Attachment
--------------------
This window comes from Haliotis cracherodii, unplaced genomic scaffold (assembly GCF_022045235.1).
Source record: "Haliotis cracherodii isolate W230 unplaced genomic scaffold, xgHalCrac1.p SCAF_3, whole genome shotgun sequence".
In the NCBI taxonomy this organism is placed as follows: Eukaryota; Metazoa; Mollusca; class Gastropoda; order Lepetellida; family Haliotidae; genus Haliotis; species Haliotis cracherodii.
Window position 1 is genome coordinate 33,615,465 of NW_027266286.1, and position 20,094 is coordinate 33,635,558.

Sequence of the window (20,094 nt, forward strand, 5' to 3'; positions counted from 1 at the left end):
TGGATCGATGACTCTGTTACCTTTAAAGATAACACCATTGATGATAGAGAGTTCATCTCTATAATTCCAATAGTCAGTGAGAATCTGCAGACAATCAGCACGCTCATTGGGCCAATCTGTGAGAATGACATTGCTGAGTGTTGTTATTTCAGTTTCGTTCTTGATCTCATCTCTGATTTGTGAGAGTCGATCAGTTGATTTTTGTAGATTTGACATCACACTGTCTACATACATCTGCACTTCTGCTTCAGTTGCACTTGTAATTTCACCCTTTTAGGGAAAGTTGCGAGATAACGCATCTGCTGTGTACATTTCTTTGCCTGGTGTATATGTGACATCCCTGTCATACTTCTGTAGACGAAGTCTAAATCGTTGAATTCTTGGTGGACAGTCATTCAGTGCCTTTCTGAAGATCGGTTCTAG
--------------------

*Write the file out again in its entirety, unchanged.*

This window comes from Haliotis cracherodii, unplaced genomic scaffold (assembly GCF_022045235.1).
Source record: "Haliotis cracherodii isolate W230 unplaced genomic scaffold, xgHalCrac1.p SCAF_3, whole genome shotgun sequence".
In the NCBI taxonomy this organism is placed as follows: Eukaryota; Metazoa; Mollusca; class Gastropoda; order Lepetellida; family Haliotidae; genus Haliotis; species Haliotis cracherodii.
Window position 1 is genome coordinate 33,615,465 of NW_027266286.1, and position 20,094 is coordinate 33,635,558.

Sequence of the window (20,094 nt, forward strand, 5' to 3'; positions counted from 1 at the left end):
TGGATCGATGACTCTGTTACCTTTAAAGATAACACCATTGATGATAGAGAGTTCATCTCTATAATTCCAATAGTCAGTGAGAATCTGCAGACAATCAGCACGCTCATTGGGCCAATCTGTGAGAATGACATTGCTGAGTGTTGTTATTTCAGTTTCGTTCTTGATCTCATCTCTGATTTGTGAGAGTCGATCAGTTGATTTTTGTAGATTTGACATCACACTGTCTACATACATCTGCACTTCTGCTTCAGTTGCACTTGTAATTTCACCCTTTTAGGGAAAGTTGCGAGATAACGCATCTGCTGTGTACATTTCTTTGCCTGGTGTATATGTGACATCCCTGTCATACTTCTGTAGACGAAGTCTAAATCGTTGAATTCTTGGTGGACAGTCATTCAGTGCCTTTCTGAAGATCGGTTCTAG